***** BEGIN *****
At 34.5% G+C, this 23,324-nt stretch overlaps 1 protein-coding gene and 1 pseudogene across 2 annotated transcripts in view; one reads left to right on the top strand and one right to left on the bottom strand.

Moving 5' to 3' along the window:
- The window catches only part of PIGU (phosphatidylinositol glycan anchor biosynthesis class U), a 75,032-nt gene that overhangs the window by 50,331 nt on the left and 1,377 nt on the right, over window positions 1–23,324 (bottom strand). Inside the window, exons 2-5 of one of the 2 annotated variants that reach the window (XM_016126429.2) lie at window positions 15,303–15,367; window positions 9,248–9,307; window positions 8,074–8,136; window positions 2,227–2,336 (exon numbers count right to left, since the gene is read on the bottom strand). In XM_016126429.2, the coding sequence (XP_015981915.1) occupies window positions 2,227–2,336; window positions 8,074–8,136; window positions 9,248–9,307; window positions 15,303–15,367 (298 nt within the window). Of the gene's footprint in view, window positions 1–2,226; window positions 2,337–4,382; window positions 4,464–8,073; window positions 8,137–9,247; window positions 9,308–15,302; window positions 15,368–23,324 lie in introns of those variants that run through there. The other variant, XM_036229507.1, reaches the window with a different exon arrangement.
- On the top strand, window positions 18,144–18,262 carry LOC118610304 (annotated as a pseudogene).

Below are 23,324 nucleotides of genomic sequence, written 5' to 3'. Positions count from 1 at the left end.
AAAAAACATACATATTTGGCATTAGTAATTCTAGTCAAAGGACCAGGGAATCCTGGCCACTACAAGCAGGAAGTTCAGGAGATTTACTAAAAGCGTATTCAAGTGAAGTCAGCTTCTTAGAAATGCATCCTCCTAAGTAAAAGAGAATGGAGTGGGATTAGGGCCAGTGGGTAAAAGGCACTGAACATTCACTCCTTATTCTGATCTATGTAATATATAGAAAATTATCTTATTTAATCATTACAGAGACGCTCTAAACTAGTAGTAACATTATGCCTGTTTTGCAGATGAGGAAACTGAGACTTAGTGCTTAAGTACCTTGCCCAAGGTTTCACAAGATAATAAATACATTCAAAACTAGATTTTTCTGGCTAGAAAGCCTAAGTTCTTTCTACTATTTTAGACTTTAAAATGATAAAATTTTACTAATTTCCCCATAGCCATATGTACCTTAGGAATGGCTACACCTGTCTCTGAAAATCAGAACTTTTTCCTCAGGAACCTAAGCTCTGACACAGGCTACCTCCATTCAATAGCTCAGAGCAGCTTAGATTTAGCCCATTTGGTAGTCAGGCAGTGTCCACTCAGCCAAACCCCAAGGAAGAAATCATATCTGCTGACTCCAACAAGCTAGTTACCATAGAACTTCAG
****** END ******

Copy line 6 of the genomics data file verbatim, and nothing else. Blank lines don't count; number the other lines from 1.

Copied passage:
AAAAAACATACATATTTGGCATTAGTAATTCTAGTCAAAGGACCAGGGAATCCTGGCCACTACAAGCAGGAAGTTCAGGAGATTTACTAAAAGCGTATTCAAGTGAAGTCAGCTTCTTAGAAATGCATCCTCCTAAGTAAAAGAGAATGGAGTGGGATTAGGGCCAGTGGGTAAAAGGCACTGAACATTCACTCCTTATTCTGATCTATGTAATATATAGAAAATTATCTTATTTAATCATTACAGAGACGCTCTAAACTAGTAGTAACATTATGCCTGTTTTGCAGATGAGGAAACTGAGACTTAGTGCTTAAGTACCTTGCCCAAGGTTTCACAAGATAATAAATACATTCAAAACTAGATTTTTCTGGCTAGAAAGCCTAAGTTCTTTCTACTATTTTAGACTTTAAAATGATAAAATTTTACTAATTTCCCCATAGCCATATGTACCTTAGGAATGGCTACACCTGTCTCTGAAAATCAGAACTTTTTCCTCAGGAACCTAAGCTCTGACACAGGCTACCTCCATTCAATAGCTCAGAGCAGCTTAGATTTAGCCCATTTGGTAGTCAGGCAGTGTCCACTCAGCCAAACCCCAAGGAAGAAATCATATCTGCTGACTCCAACAAGCTAGTTACCATAGAACTTCAG